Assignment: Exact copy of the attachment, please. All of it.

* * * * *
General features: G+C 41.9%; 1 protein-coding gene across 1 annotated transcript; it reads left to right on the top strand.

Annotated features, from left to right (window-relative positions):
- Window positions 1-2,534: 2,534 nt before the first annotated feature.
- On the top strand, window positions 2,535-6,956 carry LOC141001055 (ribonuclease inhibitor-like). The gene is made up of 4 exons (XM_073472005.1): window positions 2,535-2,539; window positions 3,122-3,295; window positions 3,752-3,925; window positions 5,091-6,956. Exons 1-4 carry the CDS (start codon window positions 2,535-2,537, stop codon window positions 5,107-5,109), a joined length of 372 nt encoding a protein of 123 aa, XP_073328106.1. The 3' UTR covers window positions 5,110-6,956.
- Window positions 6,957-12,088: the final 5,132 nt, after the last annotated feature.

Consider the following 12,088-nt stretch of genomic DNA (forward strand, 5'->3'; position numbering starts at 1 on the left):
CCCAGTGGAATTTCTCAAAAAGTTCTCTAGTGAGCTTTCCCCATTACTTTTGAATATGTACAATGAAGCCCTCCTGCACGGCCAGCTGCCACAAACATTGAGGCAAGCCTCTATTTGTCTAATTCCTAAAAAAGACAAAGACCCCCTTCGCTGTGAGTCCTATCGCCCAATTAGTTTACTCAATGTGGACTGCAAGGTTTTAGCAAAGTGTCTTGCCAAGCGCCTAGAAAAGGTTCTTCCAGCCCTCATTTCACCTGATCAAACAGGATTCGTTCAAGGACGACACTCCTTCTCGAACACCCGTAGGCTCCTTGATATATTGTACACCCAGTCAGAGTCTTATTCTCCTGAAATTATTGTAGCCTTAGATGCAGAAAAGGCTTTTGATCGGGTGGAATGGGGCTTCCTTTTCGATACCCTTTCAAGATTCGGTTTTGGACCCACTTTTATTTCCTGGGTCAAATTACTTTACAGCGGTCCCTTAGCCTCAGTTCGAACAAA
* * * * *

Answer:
General features: G+C 41.9%; 1 protein-coding gene across 1 annotated transcript; it reads left to right on the top strand.

Annotated features, from left to right (window-relative positions):
- Window positions 1-2,534: 2,534 nt before the first annotated feature.
- On the top strand, window positions 2,535-6,956 carry LOC141001055 (ribonuclease inhibitor-like). The gene is made up of 4 exons (XM_073472005.1): window positions 2,535-2,539; window positions 3,122-3,295; window positions 3,752-3,925; window positions 5,091-6,956. Exons 1-4 carry the CDS (start codon window positions 2,535-2,537, stop codon window positions 5,107-5,109), a joined length of 372 nt encoding a protein of 123 aa, XP_073328106.1. The 3' UTR covers window positions 5,110-6,956.
- Window positions 6,957-12,088: the final 5,132 nt, after the last annotated feature.

Consider the following 12,088-nt stretch of genomic DNA (forward strand, 5'->3'; position numbering starts at 1 on the left):
CCCAGTGGAATTTCTCAAAAAGTTCTCTAGTGAGCTTTCCCCATTACTTTTGAATATGTACAATGAAGCCCTCCTGCACGGCCAGCTGCCACAAACATTGAGGCAAGCCTCTATTTGTCTAATTCCTAAAAAAGACAAAGACCCCCTTCGCTGTGAGTCCTATCGCCCAATTAGTTTACTCAATGTGGACTGCAAGGTTTTAGCAAAGTGTCTTGCCAAGCGCCTAGAAAAGGTTCTTCCAGCCCTCATTTCACCTGATCAAACAGGATTCGTTCAAGGACGACACTCCTTCTCGAACACCCGTAGGCTCCTTGATATATTGTACACCCAGTCAGAGTCTTATTCTCCTGAAATTATTGTAGCCTTAGATGCAGAAAAGGCTTTTGATCGGGTGGAATGGGGCTTCCTTTTCGATACCCTTTCAAGATTCGGTTTTGGACCCACTTTTATTTCCTGGGTCAAATTACTTTACAGCGGTCCCTTAGCCTCAGTTCGAACAAA